Ethical reporting is a must to help the country heal from a week of wall-to-wall violence
Journalists reporting on the deadly shooting rampage in Dallas, as well as on the killings that led to that carnage, are no doubt tired and dealing with emotional strains while trying to do herculean jobs. It’s easy to lose focus of how to stay on top of this story in a responsible way. There’s so much happening that it’s hard for journalists to understand what’s going on, let alone explain that to readers and viewers.
Here are a few suggestions:
Seek truth and report it. First and foremost, reporters must remember to provide context to help readers and viewers digest all that’s happening around them. Remember that one person does not represent an entire race, nor an entire movement. Mica Xavier Johnson, identified by police as the shooter, told police he was not affiliated with the peaceful Black Lives Matter protest Thursday evening. This one sentence should be included in every story, every tweet, every broadcast produced today.
Let’s be clear: Johnson did not represent Black Lives Matter, or African-Americans overall, for that matter. He was just one person filled with hate.
And while we’re all in a rush to learn more about the shooting suspect, let’s not forget to tell the stories of the five Dallas police officers who were killed. And we also shouldn’t forget to tell the stories of the citizens who tried to help those officers last night by protesting peacefully.
Finally, we should not forget the reason why people were protesting. Context matters. It’s important that we be as comprehensive in our coverage as possible. Do not lose sight of Alton Sterling, Philando Castile or the countless other black men, women and children recently killed by police.
Avoid hyperbole. Please avoid comparisons to 9/11 as CNN has been doing since last night. This is irresponsible, bad journalism. Unless the police come out to say something different, this has nothing to do with coordinated attacks connected with religious extremism.
This has everything to do with a U.S. Army veteran who wrongfully sought revenge against innocent police officers. The alleged killer in Dallas was upset about the police-involved deaths this week in Baton Rouge, La., and Falcon Heights, Minn. He had no right to take the law into his own hands against any police officer.
At the same time, don’t downplay events either. Black lives are every bit as important as blue lives, and vice versa. Our reporting should reflect just that.
Don’t inflame. Emotions and tensions are high enough. Do not do what The New York Post did this morning when it splashed the words “Civil War” across its front page. Such an irresponsible action does nothing but cause harm and is in direct violation of our code of ethics as journalists. This is not a war, at least not yet. Let’s not help it become one. This means not airing photos of the shooter’s mother’s house as some cable news networks are doing. This means calmly, professionally reporting the facts, not adding fuel to the fire. It also means avoiding rash, over-the-top reactions to developing news. And it means being fair and as accurate as possible.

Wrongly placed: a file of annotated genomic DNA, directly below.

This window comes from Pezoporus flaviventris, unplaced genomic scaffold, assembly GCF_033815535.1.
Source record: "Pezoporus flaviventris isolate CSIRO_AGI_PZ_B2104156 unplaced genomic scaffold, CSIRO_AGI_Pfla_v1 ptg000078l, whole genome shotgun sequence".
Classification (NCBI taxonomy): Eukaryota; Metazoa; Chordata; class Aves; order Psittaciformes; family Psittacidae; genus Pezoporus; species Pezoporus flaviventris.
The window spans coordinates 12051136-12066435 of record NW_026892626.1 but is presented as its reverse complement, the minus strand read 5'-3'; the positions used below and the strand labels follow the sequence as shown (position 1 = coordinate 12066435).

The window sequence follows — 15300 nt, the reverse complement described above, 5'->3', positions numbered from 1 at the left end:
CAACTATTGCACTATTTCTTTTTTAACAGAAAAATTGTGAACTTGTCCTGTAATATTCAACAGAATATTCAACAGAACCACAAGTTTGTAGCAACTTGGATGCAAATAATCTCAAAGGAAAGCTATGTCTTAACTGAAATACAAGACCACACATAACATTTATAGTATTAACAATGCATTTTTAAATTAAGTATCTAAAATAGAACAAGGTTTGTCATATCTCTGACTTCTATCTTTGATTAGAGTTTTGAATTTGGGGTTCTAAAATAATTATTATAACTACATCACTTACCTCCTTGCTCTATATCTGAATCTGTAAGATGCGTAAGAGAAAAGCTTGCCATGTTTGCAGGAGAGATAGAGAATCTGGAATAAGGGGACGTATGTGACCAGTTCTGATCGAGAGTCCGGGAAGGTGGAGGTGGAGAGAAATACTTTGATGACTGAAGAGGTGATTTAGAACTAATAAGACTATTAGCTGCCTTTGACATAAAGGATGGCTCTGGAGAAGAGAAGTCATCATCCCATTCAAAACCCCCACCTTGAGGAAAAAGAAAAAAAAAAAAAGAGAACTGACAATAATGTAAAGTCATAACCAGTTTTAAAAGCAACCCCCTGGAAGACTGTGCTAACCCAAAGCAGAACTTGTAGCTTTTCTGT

In fact, journalists should avoid the blame-game altogether. Passing judgment is not our job; reporting is.
Don’t jump the gun. Everybody wants to be first. But it is more important than ever to get it right. Not getting it right could mean the difference between a possible loss of more innocent lives and maintaining the peace. Be accountable and transparent. Tell readers and viewers where you are getting your information, and how. Explain ethical choices, clarify facts, answer questions about fairness, and expose unethical conduct by authorities and by fellow journalists.
Watch your tweets. Only tweet, or retweet, what you know are facts. Don’t editorialize. No biases, misinformation or ill-formed opinions should be included in your tweets. It’s easy to send out a tweet, but near impossible to take it back.
Be compassionate, yet objective. There’s a balance. Try to be empathetic without compromising principle. Yes, we have a job to do, but we must be respectful and mindful that people on all sides are hurting. And by all means, don’t be a jerk. At such a painful, sensitive moment in history, nobody has time for that.
Now is not the time to retreat. We are reporters. Our job is to record history, a history that is in the making right now. It’s more important now than it was a day ago to go into the communities and neighborhoods we’re supposed to be serving. Sure, you may be scared or reluctant. Get over it. And when you do go out into the communities you’re supposed to be serving, don’t go armed with a full camera crew. Teams of two are okay. Put on your best walking shoes, go into neighborhoods and talk with people you don’t normally see — people you don’t normally want to see.
This is our opportunity to provide inclusive, accurate, fair and complete coverage of the communities we serve.
It’s time to listen. When you go into communities and neighborhoods you don’t normally cover, go to listen. Residents will be skeptical. Don’t get defensive when they inevitably criticize you or your news organization. Be open, instead, to their concerns. Be willing to hear them out. Be a check on power, not complicit with it. Our job is to report all sides of a story. You can’t do that just by chewing the fat with the mayor and police.
Last, but not least, take care of yourself. Self-care at this time is very important. If you feel yourself getting emotional, it’s okay to take a break. Do some yoga. Yell. I’m told it’s cathartic. Meditate. Drink plenty of water. Take time for you and be intentional about it. Covering violent crime is traumatic enough. Add the dynamics of race and police on top of it, and it can be downright exhausting. Take time to let yourself exhale, which will help with emotional healing.
Tracie Powell is the founder of AllDigitocracy.